See the addendum at the bottom of this page for an idea of what I am talking about.

Depth of Field, Digital Photography and Crop Sensor Cameras - Bob Atkins Photography

Notice the distance mark on 135 and then on the aps-c 1.6 sensor of the Canon 10d.
OK, I should have followed the link, because it does explain some of your subsequent statements which were baffling me. I also have to say I think the content of the article, whilst technically correct, is an absolutely awful way of handling the DOF/hyperfocal issue. It's so much easier to make use of the DOF scale (if your lens has one, that is) directly, with the proviso that you will need to be conservative by a couple of stops (or possibly a bit less if you're not going to be pixel-peeping). No tape measures needed!

The reason I kept mentioning use of DOF calculators was that I had the strong impression that you actually were disagreeing with the my post about shallower DOFs, and they're just a quick and easy way of confirming what I was saying. If we're actually in agreement, then they're not needed.

Anyway, it's been an, er, interesting debate, and sorry if I ended up causing any offence - it's easily done in the heat of the moment, and you always end up feeling bad about it afterwards...
07-19-2011, 01:27 AM   #23
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I heard the FA35/2 and the DA35/2.4 are optically the same.
Do they have the same DOF? or they actually DO have the 1/2 stop difference?

07-19-2011, 05:51 AM   #24
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QuoteOriginally posted by MegaPower Quote
I heard the FA35/2 and the DA35/2.4 are optically the same.
Do they have the same DOF? or they actually DO have the 1/2 stop difference?
While they are very similar optically, it doesn't really matter since they are the same focal length. The DOF is going to depend on the the film sensor size, aperture, focal length, subject distance etc. Both lenses will behave the same on Pentax dSLR bodies. The DA 35/2.4 AL lacks the focus scale.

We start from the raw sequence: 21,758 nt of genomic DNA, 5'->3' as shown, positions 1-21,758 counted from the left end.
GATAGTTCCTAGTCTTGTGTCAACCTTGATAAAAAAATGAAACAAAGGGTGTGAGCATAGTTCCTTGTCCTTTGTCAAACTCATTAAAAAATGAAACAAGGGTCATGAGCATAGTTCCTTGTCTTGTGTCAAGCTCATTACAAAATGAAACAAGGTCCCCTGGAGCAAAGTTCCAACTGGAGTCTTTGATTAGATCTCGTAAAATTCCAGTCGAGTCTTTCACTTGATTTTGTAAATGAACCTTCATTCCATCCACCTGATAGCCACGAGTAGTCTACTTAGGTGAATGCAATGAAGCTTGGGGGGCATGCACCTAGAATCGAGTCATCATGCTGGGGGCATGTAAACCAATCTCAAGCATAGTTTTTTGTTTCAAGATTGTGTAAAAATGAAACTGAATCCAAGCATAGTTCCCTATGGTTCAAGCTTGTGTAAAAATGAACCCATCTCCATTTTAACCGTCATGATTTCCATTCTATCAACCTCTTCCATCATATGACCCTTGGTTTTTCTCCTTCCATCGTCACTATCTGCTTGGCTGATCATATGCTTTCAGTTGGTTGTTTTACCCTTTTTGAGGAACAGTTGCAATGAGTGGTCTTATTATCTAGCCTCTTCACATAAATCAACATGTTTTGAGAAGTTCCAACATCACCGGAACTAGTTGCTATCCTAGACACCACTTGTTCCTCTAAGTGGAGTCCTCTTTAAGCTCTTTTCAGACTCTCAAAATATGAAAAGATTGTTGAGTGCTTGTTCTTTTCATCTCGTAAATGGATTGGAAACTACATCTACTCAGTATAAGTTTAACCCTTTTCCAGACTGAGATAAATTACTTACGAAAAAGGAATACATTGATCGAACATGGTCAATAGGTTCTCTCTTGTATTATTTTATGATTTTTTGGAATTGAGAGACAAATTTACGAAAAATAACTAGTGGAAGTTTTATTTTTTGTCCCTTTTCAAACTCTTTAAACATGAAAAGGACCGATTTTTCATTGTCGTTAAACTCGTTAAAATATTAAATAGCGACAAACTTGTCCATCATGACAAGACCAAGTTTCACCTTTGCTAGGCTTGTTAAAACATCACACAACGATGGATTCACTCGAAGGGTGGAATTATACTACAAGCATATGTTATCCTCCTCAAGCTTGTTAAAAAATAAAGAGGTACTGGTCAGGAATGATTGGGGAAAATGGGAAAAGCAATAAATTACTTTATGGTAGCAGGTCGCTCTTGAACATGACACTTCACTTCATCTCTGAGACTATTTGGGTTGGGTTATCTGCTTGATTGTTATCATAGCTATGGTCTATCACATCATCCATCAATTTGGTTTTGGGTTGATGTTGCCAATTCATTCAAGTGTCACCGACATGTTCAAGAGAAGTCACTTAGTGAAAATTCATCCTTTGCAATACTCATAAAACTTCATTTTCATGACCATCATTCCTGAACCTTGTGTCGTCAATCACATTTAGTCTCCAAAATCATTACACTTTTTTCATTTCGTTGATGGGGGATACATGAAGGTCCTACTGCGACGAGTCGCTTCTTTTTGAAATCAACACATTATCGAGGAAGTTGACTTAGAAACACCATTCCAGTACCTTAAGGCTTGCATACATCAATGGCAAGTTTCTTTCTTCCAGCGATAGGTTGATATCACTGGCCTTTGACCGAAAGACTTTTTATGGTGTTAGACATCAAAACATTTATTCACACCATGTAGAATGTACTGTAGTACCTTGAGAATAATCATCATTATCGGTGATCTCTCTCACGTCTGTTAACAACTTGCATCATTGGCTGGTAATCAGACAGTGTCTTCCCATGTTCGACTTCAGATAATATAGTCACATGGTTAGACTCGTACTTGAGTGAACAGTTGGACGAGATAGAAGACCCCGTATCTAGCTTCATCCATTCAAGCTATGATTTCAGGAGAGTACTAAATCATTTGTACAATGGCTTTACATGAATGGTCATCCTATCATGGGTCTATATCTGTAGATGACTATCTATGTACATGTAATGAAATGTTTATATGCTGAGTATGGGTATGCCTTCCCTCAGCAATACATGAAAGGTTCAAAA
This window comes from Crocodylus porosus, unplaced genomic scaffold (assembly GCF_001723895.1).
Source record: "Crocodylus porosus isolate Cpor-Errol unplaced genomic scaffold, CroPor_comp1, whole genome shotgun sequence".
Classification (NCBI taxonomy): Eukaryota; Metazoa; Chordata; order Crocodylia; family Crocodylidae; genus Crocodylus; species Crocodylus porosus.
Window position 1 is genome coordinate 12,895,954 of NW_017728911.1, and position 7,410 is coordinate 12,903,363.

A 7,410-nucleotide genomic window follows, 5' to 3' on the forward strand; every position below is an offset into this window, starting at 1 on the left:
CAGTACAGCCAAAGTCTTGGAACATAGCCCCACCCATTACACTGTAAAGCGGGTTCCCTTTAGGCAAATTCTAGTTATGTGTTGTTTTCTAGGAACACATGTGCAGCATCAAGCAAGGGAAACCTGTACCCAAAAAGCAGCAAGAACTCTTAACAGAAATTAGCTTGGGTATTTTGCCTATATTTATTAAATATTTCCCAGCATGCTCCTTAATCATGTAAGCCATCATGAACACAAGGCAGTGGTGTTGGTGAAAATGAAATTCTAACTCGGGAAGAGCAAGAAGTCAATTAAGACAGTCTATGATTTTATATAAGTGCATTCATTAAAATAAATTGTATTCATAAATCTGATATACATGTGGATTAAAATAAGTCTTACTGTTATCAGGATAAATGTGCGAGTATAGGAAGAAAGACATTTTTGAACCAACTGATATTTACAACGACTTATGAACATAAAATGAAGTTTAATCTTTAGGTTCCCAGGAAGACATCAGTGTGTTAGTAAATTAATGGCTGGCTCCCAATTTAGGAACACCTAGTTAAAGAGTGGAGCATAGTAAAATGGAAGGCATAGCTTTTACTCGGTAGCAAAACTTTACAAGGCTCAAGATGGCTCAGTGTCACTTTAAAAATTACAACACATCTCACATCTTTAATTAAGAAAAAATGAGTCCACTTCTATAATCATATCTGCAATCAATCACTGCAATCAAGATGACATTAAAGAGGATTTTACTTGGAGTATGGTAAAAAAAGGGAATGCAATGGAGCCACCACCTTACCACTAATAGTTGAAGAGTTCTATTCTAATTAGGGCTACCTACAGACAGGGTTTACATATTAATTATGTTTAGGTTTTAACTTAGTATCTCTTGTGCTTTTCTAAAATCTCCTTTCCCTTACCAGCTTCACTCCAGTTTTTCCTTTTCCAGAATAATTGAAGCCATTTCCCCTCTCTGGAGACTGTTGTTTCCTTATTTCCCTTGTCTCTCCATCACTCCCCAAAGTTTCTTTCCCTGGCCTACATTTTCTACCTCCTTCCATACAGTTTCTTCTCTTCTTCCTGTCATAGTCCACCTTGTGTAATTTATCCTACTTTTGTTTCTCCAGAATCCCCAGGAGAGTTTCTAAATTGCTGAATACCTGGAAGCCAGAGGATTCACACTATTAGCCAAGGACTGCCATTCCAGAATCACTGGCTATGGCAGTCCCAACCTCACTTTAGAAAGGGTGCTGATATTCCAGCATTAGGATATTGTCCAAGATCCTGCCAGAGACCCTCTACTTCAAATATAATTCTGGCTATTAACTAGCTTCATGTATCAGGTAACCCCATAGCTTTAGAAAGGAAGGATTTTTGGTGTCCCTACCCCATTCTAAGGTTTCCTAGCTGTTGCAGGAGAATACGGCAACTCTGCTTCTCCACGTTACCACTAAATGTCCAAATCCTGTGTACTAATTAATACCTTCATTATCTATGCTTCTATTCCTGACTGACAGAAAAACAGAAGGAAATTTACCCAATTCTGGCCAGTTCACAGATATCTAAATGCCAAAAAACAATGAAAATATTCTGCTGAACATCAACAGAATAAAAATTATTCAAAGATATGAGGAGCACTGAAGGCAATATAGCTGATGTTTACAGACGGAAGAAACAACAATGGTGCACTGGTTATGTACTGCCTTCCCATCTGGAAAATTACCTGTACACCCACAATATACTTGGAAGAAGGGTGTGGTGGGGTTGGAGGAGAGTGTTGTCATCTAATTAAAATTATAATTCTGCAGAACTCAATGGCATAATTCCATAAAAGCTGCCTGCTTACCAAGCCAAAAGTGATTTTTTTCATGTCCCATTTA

Last edited by Blue; 07-19-2011 at 06:34 AM.
07-19-2011, 06:01 AM   #25
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I think the moderators are o.k. as long as we are. Strong debates are o.k. as long as they end up without resulting in animosity. Most of the time have found the focusing distance marks to be more useful and mainly on wide angle and normal lenses anyway. For me the M 85mm/2 would be pushing my upper distance estimation especially on aps-c. Even then I use them for quick adjustment in street photography situations or setting up a landscape shot. Otherwise the charts (cheat sheets) or now the droid app works better for me.

QuoteOriginally posted by m42man Quote
(I dread to think what Adam and his moderators are making of our little discussion!)



Look, I've already said that it's common knowledge that, for lens/sensor combinations with the same FOV, the APS-c will have more DOF than the 135. But why is this relevant to the discussion? Surely it just confuses the issue - we're talking about a given lens with different sensor sizes, not a given FOV.




OK, I should have followed the link, because it does explain some of your subsequent statements which were baffling me. I also have to say I think the content of the article, whilst technically correct, is an absolutely awful way of handling the DOF/hyperfocal issue. It's so much easier to make use of the DOF scale (if your lens has one, that is) directly, with the proviso that you will need to be conservative by a couple of stops (or possibly a bit less if you're not going to be pixel-peeping). No tape measures needed!

The reason I kept mentioning use of DOF calculators was that I had the strong impression that you actually were disagreeing with the my post about shallower DOFs, and they're just a quick and easy way of confirming what I was saying. If we're actually in agreement, then they're not needed.

Anyway, it's been an, er, interesting debate, and sorry if I ended up causing any offence - it's easily done in the heat of the moment, and you always end up feeling bad about it afterwards...

Last edited by Blue; 07-19-2011 at 10:36 AM.
07-19-2011, 06:45 AM   #26
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QuoteOriginally posted by Blue Quote
Most of the time have found the focusing distance marks to be more useful and mainly on wide angle and normal lenses anyway. For me the M 85mm/2 would be pushing my upper distance estimation especially on aps-c.
Quite right. I've successfully used the distance marks (adjusted) for hyperfocusing on lenses up to 100mm; beyond that they're not useful, as DOF becomes too thin at most apertures.

Let me mention DOF INDEX. This is a comparative (not absolute) measure of DOF at different focal lengths and apertures. To find the index, just divide focal length by aperture: FL/AP. The larger the FL/AP index, the thinner the DOF; and two lenses with the same index will have similar DOF. So a 50/2 lens and a 100/4 have similar DOF (index=25) and thicker DOF than a 50/1.4 or 100/2.8 (index=35.7). And a 200/4 (index=50) has thinner DOF than an 85/2 (index=42.5). Whereas a 24mm lens with aperture at f/11 (index=2.18) has really really thick DOF.